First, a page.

Baseball has been regarded as America’s pastime for over 150 years. Journalists back in the 1850’s regarded baseball as America’s game. Whether you are a big time baseball fan or not, most everyone is familiar with the box score. The box score is a brief snapshot of all the relevant statistical data from the game that includes all the hits and runs and which inning they were scored. A sample box score from a game earlier this summer between the Padres and Rangers is viewable below.
With the wealth of information available at our fingertips today with the widespread availability of computers and the internet, the box score might seem insignificant. What most people do not realize however is that the first box score was credited 150 years ago in 1859 to an English immigrant by the name of Henry Chadwick. Chadwick moved to Brooklyn at age 12 and had been an avid fan of baseball’s counterpart, cricket, in England. He started his career as a sports writer for the Long Island Star covering cricket matches. In 1857 after joining the New York Clipper, however his attention changed to baseball which was gaining wide popularity throughout the country. Chadwick was an amateur statistician and as a journalist he was able to describe achievements in the sport of baseball in a meaningful way that people could understand. In 1859, after a game between rival Brooklyn teams, the Excelsiors and Stars, Chadwick, published what is hailed as the first box score which was adapted from the cricket scorecard. While newspapers had published run tallies and other statistics prior to this point, Chadwick’s box score is strikingly similar to what we use today and can be viewed in the image below.
Because newspaper photography was not possible until the 1880’s with the invention of film by George Eastman and other photographic advances, the box score was the only picture of the game of baseball that made it to print. Chadwick coined common terms like the “strike-out” and using the letter “K” to represent a strike out on the scorecard. In addition he didn’t recognize walks or base on balls as a statistic because he believed that the beauty of baseball was the movement on the field. As a result, batting averages to this day do not count walks as part of the calculation. Chadwick’s creation and contribution to how baseball was viewed during these formative years led to him being coined the “father of baseball.” In recognition for his efforts, he was one of the original inductees into the Baseball Hall of Fame in Cooperstown in 1939.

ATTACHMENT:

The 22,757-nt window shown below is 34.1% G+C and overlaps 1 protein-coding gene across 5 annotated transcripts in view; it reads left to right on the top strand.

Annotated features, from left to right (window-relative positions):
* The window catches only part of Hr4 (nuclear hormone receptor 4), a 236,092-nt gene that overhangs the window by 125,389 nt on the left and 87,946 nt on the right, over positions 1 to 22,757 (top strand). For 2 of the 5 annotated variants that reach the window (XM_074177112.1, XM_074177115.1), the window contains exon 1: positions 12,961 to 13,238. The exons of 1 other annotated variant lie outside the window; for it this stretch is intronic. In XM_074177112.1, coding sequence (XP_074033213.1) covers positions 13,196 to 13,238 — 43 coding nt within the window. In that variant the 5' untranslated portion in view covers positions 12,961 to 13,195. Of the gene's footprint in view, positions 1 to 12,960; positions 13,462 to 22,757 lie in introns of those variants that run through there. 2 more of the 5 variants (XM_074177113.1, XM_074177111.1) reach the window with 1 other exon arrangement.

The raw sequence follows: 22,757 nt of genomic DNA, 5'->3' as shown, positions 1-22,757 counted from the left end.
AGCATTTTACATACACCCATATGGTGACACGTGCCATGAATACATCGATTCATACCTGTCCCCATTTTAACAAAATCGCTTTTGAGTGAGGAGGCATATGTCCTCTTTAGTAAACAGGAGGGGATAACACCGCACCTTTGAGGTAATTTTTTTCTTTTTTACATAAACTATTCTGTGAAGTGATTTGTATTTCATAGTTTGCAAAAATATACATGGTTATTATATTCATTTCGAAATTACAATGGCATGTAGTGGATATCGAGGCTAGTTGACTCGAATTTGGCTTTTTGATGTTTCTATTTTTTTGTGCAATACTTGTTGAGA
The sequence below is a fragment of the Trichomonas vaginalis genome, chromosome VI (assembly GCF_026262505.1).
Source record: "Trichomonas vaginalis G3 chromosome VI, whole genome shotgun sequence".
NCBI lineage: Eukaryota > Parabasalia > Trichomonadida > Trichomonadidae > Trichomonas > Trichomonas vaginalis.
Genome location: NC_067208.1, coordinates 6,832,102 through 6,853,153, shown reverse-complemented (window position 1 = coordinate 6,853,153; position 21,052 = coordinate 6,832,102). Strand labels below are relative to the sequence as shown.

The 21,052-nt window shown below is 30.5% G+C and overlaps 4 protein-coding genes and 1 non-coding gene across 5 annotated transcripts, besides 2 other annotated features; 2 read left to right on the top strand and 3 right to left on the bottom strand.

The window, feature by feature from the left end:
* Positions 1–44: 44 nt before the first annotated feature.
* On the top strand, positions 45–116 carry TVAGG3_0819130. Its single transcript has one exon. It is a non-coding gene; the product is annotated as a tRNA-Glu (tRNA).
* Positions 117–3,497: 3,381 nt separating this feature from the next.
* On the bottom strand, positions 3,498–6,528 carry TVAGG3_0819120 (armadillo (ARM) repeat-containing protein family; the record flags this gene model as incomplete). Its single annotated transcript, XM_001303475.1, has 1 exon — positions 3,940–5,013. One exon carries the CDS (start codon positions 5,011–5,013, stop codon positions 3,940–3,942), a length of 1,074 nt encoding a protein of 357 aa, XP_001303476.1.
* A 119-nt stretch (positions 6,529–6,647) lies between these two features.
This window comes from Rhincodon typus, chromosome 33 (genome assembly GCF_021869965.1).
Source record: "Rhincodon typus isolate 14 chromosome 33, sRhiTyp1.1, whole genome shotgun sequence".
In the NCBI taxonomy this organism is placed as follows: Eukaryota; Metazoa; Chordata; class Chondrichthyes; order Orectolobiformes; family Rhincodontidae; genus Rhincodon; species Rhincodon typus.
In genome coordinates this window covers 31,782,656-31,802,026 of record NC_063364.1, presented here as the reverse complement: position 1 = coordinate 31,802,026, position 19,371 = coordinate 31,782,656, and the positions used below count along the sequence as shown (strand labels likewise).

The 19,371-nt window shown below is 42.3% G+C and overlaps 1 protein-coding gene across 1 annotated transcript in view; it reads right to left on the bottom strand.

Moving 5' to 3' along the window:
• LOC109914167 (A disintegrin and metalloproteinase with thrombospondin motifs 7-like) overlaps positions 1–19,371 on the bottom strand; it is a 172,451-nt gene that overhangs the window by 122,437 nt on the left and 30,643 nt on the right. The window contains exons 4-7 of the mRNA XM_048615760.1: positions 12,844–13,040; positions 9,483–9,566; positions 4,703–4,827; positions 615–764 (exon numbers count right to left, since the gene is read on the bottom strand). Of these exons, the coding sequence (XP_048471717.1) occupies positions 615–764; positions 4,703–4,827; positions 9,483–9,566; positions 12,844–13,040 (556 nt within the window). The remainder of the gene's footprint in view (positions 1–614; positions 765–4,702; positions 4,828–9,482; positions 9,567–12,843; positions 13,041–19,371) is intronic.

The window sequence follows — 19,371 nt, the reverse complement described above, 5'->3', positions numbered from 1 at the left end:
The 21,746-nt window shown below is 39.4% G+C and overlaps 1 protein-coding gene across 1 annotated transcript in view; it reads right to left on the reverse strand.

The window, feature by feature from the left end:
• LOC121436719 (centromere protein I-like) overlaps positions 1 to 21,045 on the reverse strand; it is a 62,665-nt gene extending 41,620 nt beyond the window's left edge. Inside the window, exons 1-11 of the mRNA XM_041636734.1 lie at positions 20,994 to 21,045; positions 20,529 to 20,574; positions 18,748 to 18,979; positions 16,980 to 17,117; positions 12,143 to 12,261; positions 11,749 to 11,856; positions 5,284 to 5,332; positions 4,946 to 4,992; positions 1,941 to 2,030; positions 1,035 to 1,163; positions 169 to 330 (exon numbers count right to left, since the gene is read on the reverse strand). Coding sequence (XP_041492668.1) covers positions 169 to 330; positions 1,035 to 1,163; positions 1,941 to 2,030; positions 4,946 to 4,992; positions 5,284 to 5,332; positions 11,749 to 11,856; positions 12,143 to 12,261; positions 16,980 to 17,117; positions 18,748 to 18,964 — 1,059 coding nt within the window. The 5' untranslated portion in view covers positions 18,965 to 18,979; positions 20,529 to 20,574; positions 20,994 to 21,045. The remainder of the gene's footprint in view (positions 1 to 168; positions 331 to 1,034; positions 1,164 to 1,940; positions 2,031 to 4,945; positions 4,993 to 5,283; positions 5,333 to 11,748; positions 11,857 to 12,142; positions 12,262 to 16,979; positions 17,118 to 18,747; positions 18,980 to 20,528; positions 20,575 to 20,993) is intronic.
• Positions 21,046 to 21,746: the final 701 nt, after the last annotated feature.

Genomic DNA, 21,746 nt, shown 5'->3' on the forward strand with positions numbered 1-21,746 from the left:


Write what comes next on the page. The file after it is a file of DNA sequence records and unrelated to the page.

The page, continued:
While baseball may have been marred in recent months with all the reports of the use of illegal substances in the game, baseball is still a significant part of the sports heritage of the United States. So the next time you go to the ballpark or hop on the internet to check your fantasy baseball team, remember Henry Chadwick. Baseball wouldn’t be the same without him.
Dave Baldwin is a businessman, musician, and divorced father of two boys. They live together in El Paso, TX.